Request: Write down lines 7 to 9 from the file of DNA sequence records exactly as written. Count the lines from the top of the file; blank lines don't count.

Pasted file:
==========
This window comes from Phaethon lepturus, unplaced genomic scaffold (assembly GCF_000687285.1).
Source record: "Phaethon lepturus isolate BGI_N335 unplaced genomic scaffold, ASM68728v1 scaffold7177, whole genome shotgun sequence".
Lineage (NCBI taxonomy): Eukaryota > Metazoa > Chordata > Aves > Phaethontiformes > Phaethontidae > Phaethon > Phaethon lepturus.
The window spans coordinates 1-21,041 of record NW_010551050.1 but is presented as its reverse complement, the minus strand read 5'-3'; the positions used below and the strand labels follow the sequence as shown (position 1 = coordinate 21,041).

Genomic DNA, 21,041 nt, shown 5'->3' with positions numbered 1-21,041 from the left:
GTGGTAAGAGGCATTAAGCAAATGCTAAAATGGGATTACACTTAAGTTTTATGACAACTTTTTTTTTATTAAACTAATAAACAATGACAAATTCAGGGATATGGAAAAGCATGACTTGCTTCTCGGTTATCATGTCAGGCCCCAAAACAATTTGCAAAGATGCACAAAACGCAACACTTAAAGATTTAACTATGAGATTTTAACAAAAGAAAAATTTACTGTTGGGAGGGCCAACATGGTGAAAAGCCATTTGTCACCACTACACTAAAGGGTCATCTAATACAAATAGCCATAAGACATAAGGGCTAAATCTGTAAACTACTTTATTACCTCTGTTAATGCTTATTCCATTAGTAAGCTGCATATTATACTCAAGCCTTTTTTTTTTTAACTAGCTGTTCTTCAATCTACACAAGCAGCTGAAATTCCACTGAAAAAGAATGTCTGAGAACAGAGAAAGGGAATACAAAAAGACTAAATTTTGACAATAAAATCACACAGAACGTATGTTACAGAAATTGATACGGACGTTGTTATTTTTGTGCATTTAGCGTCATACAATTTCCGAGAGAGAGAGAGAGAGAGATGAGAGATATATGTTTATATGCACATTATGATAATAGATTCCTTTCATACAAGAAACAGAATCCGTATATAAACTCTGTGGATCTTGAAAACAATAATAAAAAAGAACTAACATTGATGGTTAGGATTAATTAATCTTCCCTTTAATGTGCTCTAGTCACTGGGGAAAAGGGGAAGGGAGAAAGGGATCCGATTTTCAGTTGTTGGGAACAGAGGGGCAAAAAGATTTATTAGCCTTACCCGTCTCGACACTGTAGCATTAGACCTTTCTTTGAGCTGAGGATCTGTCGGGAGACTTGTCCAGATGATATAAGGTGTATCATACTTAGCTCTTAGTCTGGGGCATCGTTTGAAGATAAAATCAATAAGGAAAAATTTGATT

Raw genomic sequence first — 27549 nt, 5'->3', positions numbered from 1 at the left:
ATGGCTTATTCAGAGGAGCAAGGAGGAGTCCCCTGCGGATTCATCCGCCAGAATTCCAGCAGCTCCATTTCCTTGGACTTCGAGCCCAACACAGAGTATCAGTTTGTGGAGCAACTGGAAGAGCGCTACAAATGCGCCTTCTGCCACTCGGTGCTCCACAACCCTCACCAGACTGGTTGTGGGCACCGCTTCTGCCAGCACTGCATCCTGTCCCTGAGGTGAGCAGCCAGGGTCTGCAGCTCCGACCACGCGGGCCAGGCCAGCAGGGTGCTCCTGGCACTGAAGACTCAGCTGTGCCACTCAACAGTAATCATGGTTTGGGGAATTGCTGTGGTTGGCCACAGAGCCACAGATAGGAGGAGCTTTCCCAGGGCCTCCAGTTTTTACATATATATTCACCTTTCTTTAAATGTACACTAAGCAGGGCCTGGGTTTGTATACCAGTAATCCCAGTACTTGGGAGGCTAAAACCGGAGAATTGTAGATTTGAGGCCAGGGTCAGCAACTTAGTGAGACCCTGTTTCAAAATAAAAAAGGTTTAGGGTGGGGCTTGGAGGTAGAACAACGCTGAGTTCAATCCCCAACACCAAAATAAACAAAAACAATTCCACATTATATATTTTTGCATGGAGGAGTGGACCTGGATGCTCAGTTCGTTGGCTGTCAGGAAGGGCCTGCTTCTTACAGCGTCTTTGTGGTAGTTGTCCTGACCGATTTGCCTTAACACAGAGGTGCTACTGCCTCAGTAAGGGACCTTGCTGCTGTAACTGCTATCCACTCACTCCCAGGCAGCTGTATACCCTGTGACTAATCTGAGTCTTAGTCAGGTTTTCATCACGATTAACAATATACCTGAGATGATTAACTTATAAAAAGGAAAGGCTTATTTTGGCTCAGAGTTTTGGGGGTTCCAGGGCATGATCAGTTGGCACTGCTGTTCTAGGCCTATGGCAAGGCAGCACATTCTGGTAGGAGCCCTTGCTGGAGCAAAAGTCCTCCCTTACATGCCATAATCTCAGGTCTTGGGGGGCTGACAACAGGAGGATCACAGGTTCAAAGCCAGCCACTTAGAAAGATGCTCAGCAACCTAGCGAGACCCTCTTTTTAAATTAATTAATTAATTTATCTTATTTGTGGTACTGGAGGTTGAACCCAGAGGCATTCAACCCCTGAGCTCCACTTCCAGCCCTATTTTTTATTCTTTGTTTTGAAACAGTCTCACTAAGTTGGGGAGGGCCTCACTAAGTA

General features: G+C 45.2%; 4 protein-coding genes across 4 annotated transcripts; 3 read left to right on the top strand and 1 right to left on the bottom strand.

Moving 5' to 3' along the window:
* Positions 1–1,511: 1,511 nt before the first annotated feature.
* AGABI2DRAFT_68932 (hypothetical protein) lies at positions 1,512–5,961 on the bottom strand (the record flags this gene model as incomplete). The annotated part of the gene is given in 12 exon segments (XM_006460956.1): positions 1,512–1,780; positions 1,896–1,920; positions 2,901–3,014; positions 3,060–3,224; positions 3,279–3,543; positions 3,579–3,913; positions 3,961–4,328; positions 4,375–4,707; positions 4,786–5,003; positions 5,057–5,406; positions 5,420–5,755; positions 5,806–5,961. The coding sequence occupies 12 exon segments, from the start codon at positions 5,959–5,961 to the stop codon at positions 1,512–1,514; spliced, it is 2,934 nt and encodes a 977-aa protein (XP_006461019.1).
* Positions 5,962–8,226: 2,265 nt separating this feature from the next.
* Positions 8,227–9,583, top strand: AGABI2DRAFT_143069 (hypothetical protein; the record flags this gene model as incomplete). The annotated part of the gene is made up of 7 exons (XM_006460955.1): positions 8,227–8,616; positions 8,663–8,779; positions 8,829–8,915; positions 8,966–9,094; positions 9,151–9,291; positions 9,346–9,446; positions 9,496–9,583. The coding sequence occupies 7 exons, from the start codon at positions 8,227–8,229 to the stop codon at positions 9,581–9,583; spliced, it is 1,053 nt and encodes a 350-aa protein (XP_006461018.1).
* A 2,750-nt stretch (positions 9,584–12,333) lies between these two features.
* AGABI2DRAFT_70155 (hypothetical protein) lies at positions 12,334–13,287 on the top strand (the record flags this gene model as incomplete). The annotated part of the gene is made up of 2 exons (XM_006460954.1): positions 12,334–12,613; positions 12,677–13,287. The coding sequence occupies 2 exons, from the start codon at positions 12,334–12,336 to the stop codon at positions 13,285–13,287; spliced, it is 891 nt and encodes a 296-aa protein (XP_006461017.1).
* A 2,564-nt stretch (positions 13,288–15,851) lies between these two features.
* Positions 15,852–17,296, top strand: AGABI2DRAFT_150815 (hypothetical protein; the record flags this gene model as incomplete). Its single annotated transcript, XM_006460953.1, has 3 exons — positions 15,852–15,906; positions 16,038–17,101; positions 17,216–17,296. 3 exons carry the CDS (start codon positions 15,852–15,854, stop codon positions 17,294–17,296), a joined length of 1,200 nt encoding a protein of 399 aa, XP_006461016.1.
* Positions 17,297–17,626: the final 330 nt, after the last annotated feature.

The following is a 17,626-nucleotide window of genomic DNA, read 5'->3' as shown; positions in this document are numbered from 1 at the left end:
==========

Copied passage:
Raw genomic sequence first — 27549 nt, 5'->3', positions numbered from 1 at the left:
ATGGCTTATTCAGAGGAGCAAGGAGGAGTCCCCTGCGGATTCATCCGCCAGAATTCCAGCAGCTCCATTTCCTTGGACTTCGAGCCCAACACAGAGTATCAGTTTGTGGAGCAACTGGAAGAGCGCTACAAATGCGCCTTCTGCCACTCGGTGCTCCACAACCCTCACCAGACTGGTTGTGGGCACCGCTTCTGCCAGCACTGCATCCTGTCCCTGAGGTGAGCAGCCAGGGTCTGCAGCTCCGACCACGCGGGCCAGGCCAGCAGGGTGCTCCTGGCACTGAAGACTCAGCTGTGCCACTCAACAGTAATCATGGTTTGGGGAATTGCTGTGGTTGGCCACAGAGCCACAGATAGGAGGAGCTTTCCCAGGGCCTCCAGTTTTTACATATATATTCACCTTTCTTTAAATGTACACTAAGCAGGGCCTGGGTTTGTATACCAGTAATCCCAGTACTTGGGAGGCTAAAACCGGAGAATTGTAGATTTGAGGCCAGGGTCAGCAACTTAGTGAGACCCTGTTTCAAAATAAAAAAGGTTTAGGGTGGGGCTTGGAGGTAGAACAACGCTGAGTTCAATCCCCAACACCAAAATAAACAAAAACAATTCCACATTATATATTTTTGCATGGAGGAGTGGACCTGGATGCTCAGTTCGTTGGCTGTCAGGAAGGGCCTGCTTCTTACAGCGTCTTTGTGGTAGTTGTCCTGACCGATTTGCCTTAACACAGAGGTGCTACTGCCTCAGTAAGGGACCTTGCTGCTGTAACTGCTATCCACTCACTCCCAGGCAGCTGTATACCCTGTGACTAATCTGAGTCTTAGTCAGGTTTTCATCACGATTAACAATATACCTGAGATGATTAACTTATAAAAAGGAAAGGCTTATTTTGGCTCAGAGTTTTGGGGGTTCCAGGGCATGATCAGTTGGCACTGCTGTTCTAGGCCTATGGCAAGGCAGCACATTCTGGTAGGAGCCCTTGCTGGAGCAAAAGTCCTCCCTTACATGCCATAATCTCAGGTCTTGGGGGGCTGACAACAGGAGGATCACAGGTTCAAAGCCAGCCACTTAGAAAGATGCTCAGCAACCTAGCGAGACCCTCTTTTTAAATTAATTAATTAATTTATCTTATTTGTGGTACTGGAGGTTGAACCCAGAGGCATTCAACCCCTGAGCTCCACTTCCAGCCCTATTTTTTATTCTTTGTTTTGAAACAGTCTCACTAAGTTGGGGAGGGCCTCACTAAGTA

General features: G+C 45.2%; 4 protein-coding genes across 4 annotated transcripts; 3 read left to right on the top strand and 1 right to left on the bottom strand.